Wiki excerpt: Vincente Minnelli and John Houseman‘s The Bad and the Beautiful (’52) “was shot as Tribute to a Bad Man, but the studio (Dore Schary‘s MGM) began to worry it would be mistaken for a western.
“The title was changed to The Bad and the Beautiful at the suggestion of MGM’s head of publicity Howard Dietz, who took it from F. Scott Fitzgerald.
“Houseman called it a ‘dreadful title…a loathsome, cheap, vulgar title.’ But when the film became successful “it seemed like one of the greatest titles anyone had ever thought of,” he admitted. “It’s certainly been imitated enough: anytime anybody’s hard up for a title, they just take two adjectives and string them together with an ‘and’ in between.”
More wiki: “At the time of the film’s release, stories about its basis caused David O. Selznick — whose real life paralleled in some respects that of the ‘father-obsessed independent producer’ Jonathan Shields — to have his lawyer view the film and determine whether it contained any libelous material.
“Shields is thought to be a blend of Selznick, Orson Welles and Val Lewton. Schary said Shields was a combination of “David O. Selznick and as yet unknown David Merrick.”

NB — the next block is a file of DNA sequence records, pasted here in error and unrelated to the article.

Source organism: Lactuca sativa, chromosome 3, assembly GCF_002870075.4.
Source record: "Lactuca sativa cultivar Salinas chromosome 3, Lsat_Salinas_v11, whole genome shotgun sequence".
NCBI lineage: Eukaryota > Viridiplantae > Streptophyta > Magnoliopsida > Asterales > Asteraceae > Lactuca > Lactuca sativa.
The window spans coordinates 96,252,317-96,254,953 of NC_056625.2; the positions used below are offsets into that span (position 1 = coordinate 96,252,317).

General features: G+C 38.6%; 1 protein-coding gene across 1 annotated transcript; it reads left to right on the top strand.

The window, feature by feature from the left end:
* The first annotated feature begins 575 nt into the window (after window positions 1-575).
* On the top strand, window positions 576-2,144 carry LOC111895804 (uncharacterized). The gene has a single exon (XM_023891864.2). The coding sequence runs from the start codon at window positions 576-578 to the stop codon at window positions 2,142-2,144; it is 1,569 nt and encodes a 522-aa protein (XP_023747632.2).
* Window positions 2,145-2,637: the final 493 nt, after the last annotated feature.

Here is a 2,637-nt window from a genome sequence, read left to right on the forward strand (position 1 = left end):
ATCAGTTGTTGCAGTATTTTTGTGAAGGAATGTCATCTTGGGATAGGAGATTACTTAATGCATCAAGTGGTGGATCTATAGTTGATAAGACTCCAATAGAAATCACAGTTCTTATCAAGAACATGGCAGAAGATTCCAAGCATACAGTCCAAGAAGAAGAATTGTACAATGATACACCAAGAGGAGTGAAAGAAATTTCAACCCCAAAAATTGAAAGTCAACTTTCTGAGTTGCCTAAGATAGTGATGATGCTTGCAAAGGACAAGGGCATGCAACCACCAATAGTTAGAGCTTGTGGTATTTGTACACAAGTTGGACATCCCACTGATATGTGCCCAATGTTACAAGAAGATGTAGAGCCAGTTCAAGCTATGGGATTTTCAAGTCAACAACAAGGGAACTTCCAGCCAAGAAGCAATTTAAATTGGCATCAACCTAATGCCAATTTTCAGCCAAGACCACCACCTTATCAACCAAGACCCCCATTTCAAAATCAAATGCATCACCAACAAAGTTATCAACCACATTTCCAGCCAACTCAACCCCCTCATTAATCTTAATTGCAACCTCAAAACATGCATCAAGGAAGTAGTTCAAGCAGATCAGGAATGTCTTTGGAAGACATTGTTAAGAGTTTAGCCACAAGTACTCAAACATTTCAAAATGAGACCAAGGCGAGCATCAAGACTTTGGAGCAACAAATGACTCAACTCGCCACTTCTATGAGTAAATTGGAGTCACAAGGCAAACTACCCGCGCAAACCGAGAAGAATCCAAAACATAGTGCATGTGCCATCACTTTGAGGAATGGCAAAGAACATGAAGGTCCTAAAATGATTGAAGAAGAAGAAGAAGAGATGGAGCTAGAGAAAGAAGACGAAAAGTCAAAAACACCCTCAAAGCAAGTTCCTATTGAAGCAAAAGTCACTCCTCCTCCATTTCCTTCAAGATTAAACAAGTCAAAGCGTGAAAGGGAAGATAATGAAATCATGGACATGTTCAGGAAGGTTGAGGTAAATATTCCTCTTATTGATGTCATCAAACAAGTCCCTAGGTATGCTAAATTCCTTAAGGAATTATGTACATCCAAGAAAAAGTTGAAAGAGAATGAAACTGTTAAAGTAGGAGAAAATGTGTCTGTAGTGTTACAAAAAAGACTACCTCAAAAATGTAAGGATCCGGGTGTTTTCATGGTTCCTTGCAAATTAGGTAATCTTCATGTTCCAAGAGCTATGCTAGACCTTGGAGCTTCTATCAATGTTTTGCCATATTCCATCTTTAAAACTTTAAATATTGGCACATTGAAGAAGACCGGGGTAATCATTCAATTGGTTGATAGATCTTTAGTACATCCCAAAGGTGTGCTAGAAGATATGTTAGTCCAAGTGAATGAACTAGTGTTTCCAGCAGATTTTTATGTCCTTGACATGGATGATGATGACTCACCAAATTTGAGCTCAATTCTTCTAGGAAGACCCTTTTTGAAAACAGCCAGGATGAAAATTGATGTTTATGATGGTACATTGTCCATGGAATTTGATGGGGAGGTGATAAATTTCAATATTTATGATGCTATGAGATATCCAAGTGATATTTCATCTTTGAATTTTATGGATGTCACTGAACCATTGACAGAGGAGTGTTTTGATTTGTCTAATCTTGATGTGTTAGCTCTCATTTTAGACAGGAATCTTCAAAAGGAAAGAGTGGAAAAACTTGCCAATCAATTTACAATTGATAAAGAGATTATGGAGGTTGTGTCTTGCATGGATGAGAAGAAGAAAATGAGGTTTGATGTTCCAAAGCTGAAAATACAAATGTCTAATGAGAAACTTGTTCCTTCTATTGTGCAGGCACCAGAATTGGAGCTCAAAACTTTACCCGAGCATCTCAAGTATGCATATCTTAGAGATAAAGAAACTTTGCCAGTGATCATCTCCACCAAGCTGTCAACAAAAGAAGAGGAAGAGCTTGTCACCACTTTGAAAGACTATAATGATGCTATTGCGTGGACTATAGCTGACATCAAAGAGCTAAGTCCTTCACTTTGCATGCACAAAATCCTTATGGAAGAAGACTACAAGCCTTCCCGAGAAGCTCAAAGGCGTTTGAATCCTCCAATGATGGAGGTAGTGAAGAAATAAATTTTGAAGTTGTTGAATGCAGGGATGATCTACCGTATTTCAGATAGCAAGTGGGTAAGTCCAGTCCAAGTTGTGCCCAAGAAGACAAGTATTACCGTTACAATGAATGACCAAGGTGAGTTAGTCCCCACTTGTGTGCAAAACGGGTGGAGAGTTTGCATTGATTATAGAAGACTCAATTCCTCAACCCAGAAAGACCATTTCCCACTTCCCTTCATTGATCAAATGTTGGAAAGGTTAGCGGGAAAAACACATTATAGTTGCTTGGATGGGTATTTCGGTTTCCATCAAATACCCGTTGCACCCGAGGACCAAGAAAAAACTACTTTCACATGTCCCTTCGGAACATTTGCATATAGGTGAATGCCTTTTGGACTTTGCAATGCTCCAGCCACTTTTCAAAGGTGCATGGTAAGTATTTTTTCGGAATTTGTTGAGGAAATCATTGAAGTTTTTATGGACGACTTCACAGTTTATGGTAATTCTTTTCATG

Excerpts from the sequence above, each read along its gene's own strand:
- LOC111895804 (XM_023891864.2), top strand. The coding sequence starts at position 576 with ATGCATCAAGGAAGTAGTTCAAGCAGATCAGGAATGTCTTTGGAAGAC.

“Lewton’s Cat People is clearly the inspiration behind the early Shields-Amiel film Doom of the Cat Men.
“[Lana Turner‘s] Georgia Lorrison character is the daughter of a ‘great profile’ actor like John Barrymore (Diana Barrymore’s career was in fact launched the same year as her father’s death), but it can also be argued that Lorrison includes elements of Minnelli’s ex-wife Judy Garland.
“Gilbert Roland‘s Gaucho may almost be seen as self-parody, as he had recently starred in a series of Cisco Kid pictures. The character’s name, Ribera, would also seem to give a nod also to famed Hollywood seducer Porfirio Rubirosa.
“The director Henry Whitfield (Leo G. Carroll) is a ‘difficult’ director modeled on Alfred Hitchcock, and his assistant Miss March (Kathleen Freeman) is modeled on Hitchcock’s wife Alma Reville.
“The other director, the monacled ‘Von Elstein’, may be modeled after Erich von Stroheim and Josef von Sternberg.
“[Dick Powell‘s] James Lee Bartlow character may have been inspired by Paul Eliot Green, the University of North Carolina academic-turned-screenwriter of The Cabin in the Cotton.”